Friday, July 19, 2013

Video Spotlight: Celebrity Deathmatch



This is a month of spotlighting MTV sketches from our high school days.  Today, we spotlight Bruce's appearance on Celebrity Deathmatch, battling the late, great James Gandolfini.

In the late 90s and early 00s, every channel was coming up with bizarre animated shows aimed at younger, hipper audiences.  Currently, there are only three channels that spotlight mature animated programs - FOX, Adult Swim, and Comedy Central (with the notable exception of Archer on FX).  But, a little over a decade ago, you'd find adult cartoons on nearly every channel, such as God, The Devil, and Bob on NBC, Dilbert on UPN, Clerks on ABC, and The Oblongs on the WB.  Many of these shows failed almost immediately, and the over-saturation of animated shows contributed to shows like Futurama and Family Guy being overlooked in their original runs (only to be revived later after success in syndication).  However, one show that found a specific niche was MTV's Celebrity Deathmatch.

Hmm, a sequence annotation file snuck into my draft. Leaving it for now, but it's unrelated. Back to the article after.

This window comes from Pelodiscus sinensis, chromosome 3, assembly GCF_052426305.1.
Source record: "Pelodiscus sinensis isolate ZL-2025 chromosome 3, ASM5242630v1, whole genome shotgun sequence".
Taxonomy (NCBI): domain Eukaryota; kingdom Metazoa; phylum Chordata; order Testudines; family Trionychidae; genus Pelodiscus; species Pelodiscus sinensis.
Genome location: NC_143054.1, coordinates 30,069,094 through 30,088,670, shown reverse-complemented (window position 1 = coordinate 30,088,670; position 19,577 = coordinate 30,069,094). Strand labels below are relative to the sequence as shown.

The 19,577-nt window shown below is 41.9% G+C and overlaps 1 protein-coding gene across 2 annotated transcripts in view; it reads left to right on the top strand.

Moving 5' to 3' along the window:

Celebrity Deathmatch, much like South Park (which debuted just a few months earlier), helped usher in a new trendy of "edge-y" cartoons.  Celebrity Deathmatch had a simple concept - take celebrities people know and love, and make them be as brutal and creatively violent as possible.  This worked well at the time, and definitely struck a humorous chord with my high school self.  However, the rise of the internet has completely taken away the bite that Celebrity Deathmatch had - we have all seen better celebrity impersonations and we've seen more gruesome violence.  If your comedy is based solely on pushing the envelope for what is acceptable at the time, it is inevitable that it will be dated.

But, let's just focus on the clip at hand.  I have to say, having Springsteen battle Gandolfini (with Steve Van Zandt as the referee!) is an inspired choice - it would have been so much easier to use Bon Jovi, his "natural" rival.  Sure, it may have one of the worst Springsteen impersonations I've heard (he sounds Southern), and, while I love a good pun, there's just way too many Springsteen song references that make me groan.  However, I love the attention to detail the animators put in the designs of the Springsteen toilet and Gandolfini urinal (not a sentence I thought I'd type when I started this blog).  Eventually, the fight finishes the only way it should - with unabashed toilet humor.  Unlike edgy humor, farts will never get old.